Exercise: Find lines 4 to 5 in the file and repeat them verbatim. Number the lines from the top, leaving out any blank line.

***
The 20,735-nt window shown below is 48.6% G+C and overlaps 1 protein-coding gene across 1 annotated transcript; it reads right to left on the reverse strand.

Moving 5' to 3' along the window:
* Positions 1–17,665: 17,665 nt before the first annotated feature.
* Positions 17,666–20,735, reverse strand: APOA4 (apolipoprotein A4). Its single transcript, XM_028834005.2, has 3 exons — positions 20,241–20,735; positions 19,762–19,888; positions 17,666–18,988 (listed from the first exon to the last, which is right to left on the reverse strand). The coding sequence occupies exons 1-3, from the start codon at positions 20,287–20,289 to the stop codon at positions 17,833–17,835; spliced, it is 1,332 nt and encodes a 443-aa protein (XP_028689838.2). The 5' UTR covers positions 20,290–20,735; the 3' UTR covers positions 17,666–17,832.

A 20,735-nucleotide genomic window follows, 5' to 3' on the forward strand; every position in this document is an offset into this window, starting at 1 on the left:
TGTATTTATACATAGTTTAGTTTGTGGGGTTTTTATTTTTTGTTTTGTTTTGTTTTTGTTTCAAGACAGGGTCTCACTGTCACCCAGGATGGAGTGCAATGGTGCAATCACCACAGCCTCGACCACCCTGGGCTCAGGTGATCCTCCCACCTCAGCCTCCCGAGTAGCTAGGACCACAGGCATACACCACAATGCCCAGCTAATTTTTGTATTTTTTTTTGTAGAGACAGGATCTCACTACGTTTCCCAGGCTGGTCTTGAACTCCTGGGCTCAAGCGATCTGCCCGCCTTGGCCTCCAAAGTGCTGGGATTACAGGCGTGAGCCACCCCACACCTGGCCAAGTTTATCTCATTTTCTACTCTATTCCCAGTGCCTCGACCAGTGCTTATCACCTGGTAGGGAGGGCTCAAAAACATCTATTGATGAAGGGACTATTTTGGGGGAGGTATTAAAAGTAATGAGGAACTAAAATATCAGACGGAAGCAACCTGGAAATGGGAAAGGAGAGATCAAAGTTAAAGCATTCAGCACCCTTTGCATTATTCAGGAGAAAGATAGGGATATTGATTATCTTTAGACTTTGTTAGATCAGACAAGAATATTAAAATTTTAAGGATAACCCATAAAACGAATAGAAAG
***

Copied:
* Positions 17,666–20,735, reverse strand: APOA4 (apolipoprotein A4). Its single transcript, XM_028834005.2, has 3 exons — positions 20,241–20,735; positions 19,762–19,888; positions 17,666–18,988 (listed from the first exon to the last, which is right to left on the reverse strand). The coding sequence occupies exons 1-3, from the start codon at positions 20,287–20,289 to the stop codon at positions 17,833–17,835; spliced, it is 1,332 nt and encodes a 443-aa protein (XP_028689838.2). The 5' UTR covers positions 20,290–20,735; the 3' UTR covers positions 17,666–17,832.

A 20,735-nucleotide genomic window follows, 5' to 3' on the forward strand; every position in this document is an offset into this window, starting at 1 on the left: